IBJ’s Cambodia Program Expands Significantly While Moving Forward in 2010
In recent months IBJ has increased the scope of its activities in Cambodia and is now reaching more people than ever before. IBJ opened a new Defender Resource Center (DRC) in the Prey Veng Province in the fall, which now enables us to provide direct legal representation to a significantly increased number of individuals. Altogether IBJ’s DRC’s now cover Phnom Penh, Takeo, Pursat, Prey Veng, Kampot, Kampong Chhnang, and Svay Rieng, penetrating rural areas and provinces and providing direct access to lawyers with the power to defend the accused. In the past few months, IBJ has seen Cambodia move closer towards the implementation of a state-sponsored legal aid system. In fact, Judges from the Provincial Court in Pursat have started referring cases directly to IBJ lawyers. This direct relationship between the Court and IBJ Office demonstrates a model for a successfully functioning state-sponsored legal aid system, illustrating a shift and movement in the consciousness of public officials as it pertains to legal aid, at a grass-roots level. Per our calculation as of the end of April, IBJ lawyers have handled a total of 574 cases.
In the past few months we have conducted a variety of successful events, including a Semi-Annual meeting held in the Takeo Province on March 30, 2010, which was attended by members of numerous non-governmental organizations, police officials, and university students. The goal of this meeting was to bring together various members of civil society, in an effort to raise awareness regarding issues affecting the criminal justice system throughout Cambodia. Topics discussed during the meeting were the state of legal aid throughout the Takeo Province, the prevalence of torture, and the mortality rate among youths. The meeting was a great success, widely attended by members of the community, and served the purpose of raising consciousness within the community as it pertains to the rights of the accused.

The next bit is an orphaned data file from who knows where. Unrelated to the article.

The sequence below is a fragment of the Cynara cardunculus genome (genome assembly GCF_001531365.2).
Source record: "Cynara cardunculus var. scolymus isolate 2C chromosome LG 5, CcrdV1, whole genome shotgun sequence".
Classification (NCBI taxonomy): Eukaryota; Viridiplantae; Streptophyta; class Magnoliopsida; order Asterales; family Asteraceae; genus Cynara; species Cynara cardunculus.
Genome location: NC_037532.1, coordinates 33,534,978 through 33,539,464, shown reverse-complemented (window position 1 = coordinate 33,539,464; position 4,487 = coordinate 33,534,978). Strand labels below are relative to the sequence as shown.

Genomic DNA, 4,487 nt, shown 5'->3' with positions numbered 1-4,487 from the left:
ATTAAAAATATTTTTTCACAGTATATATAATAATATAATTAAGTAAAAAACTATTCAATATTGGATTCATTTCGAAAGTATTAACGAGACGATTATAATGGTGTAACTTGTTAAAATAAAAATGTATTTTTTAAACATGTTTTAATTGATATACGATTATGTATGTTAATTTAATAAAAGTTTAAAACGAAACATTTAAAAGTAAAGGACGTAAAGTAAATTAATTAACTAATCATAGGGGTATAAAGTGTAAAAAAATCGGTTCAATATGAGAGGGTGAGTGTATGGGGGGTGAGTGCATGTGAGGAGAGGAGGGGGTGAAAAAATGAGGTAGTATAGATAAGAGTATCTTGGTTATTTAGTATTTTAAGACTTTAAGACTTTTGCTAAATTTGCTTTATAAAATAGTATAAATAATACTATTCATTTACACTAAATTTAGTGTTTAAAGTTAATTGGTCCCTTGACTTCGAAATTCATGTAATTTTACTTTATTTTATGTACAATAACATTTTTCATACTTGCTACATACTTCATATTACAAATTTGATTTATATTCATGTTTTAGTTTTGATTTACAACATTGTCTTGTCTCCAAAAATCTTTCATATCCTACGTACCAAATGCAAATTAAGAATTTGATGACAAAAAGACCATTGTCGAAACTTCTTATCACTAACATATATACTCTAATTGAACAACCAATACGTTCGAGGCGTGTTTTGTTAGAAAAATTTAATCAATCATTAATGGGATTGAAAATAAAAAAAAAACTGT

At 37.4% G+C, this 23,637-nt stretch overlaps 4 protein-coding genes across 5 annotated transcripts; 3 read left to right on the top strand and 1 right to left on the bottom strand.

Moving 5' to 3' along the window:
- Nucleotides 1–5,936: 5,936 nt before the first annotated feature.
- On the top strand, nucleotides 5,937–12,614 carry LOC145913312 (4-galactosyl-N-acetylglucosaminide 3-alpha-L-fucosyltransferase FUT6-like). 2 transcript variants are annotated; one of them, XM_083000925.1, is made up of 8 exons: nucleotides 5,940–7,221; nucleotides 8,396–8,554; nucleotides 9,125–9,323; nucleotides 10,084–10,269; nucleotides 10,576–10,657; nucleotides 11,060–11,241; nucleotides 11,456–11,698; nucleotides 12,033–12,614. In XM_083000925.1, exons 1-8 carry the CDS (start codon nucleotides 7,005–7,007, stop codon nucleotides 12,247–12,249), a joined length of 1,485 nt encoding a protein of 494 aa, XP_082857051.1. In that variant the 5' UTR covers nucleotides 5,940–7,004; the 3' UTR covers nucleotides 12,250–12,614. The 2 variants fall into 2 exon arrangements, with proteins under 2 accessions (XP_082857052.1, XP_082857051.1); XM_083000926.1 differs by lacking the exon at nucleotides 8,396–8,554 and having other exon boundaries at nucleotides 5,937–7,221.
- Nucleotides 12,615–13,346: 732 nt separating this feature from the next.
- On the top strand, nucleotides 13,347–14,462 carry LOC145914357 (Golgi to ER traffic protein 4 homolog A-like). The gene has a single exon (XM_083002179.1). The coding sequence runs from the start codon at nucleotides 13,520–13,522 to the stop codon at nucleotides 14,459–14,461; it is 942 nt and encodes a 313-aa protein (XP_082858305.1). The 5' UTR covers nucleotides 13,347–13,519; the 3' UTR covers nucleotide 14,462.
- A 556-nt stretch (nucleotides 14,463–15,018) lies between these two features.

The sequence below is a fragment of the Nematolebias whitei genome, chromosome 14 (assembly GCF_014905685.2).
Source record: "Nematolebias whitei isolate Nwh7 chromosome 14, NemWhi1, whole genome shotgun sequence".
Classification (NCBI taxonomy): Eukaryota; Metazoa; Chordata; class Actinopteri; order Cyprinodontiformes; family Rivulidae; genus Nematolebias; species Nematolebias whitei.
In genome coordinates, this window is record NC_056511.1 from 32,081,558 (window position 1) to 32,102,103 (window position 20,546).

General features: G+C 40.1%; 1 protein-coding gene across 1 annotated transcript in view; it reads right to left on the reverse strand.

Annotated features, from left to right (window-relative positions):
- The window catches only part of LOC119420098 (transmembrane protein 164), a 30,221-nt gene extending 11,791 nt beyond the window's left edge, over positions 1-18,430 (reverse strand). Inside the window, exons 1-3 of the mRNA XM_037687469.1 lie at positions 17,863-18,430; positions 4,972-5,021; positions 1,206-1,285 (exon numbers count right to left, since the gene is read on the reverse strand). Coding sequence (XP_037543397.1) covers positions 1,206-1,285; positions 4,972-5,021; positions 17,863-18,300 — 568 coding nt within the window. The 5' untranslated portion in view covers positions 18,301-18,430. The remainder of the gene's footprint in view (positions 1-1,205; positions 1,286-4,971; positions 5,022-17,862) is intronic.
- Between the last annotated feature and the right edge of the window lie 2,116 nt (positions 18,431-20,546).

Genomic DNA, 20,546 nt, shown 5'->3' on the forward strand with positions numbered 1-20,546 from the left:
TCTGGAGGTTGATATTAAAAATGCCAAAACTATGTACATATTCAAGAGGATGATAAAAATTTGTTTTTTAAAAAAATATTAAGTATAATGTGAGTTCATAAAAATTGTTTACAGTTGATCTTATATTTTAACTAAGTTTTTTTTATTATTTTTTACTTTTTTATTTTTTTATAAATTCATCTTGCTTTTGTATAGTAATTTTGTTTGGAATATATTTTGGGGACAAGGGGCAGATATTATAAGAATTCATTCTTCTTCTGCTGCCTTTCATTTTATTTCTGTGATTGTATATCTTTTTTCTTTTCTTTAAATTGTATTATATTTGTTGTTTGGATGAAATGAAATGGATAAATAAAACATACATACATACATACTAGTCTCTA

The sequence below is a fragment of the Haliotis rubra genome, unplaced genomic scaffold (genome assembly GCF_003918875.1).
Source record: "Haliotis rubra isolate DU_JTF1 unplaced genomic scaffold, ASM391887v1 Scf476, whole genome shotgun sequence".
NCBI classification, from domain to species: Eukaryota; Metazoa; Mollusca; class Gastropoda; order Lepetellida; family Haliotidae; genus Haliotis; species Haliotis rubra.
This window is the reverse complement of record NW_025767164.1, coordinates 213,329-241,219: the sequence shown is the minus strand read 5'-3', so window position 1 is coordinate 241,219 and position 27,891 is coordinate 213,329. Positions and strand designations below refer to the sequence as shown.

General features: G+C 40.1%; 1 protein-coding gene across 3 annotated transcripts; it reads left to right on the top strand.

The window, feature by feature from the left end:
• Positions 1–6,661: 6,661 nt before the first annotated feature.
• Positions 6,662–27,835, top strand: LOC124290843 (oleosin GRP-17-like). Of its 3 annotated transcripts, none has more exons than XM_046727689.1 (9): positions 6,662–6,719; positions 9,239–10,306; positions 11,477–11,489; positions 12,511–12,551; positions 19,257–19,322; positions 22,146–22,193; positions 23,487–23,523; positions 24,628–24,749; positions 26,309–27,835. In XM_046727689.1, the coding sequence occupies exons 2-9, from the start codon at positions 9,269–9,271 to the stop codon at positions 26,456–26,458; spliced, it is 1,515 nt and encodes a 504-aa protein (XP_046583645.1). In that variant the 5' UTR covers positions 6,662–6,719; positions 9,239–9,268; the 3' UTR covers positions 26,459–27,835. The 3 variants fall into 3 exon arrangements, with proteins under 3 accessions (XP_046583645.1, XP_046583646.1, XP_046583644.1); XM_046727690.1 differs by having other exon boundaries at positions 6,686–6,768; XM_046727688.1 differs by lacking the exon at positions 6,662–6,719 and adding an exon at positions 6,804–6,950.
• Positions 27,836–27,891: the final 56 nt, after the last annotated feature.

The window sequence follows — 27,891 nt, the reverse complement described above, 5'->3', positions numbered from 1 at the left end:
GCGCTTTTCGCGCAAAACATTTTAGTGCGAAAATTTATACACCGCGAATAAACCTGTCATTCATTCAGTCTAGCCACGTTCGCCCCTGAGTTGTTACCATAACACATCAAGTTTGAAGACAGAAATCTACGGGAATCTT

Another pillar of IBJ’s work in Cambodia consists of conducting trainings for lawyers, public officials, and members of the legal community. IBJ conducted a three-day training event for Cambodian lawyers from April 27, 2010 – April 29,2010, in conjunction with the Bar Association of the Kingdom of Cambodia. The trainings were held at the Sunway Hotel in Phnom Penh, and the main topic discussed was the recently passed 2009 Criminal Code. There was a significant interest in this event, as there were 72 attendees the first day, 79 people the second day, and 45 attendees the third day. There was an overwhelming demand for the training, and attendees referenced their appreciation for IBJ’s hosting of the event.
IBJ also continues hosting Rights Awareness Campaigns and Events in an effort to inform citizens of their rights, and to encourage them to demand them in case of an arrest or judicial accusation. On April 7, 2010 Ouk Vandeth participated in a radio talk show on the Sarika radio station, in conjunction with Ms. Ong Sileth from Legal Aid Cambodia. The purpose of the program was to explain the difference between the classifications of suspected persons, charged persons, and accused persons – and to further explain and elaborate upon the rights of charged persons. Differentiating between these different stages in criminal proceedings and characterizing the rights associated with each status, helped individuals to gain an increased understanding of their legal rights depending upon their status. Again, the radio program proved to be a success and reached thousands of listeners throughout the nation.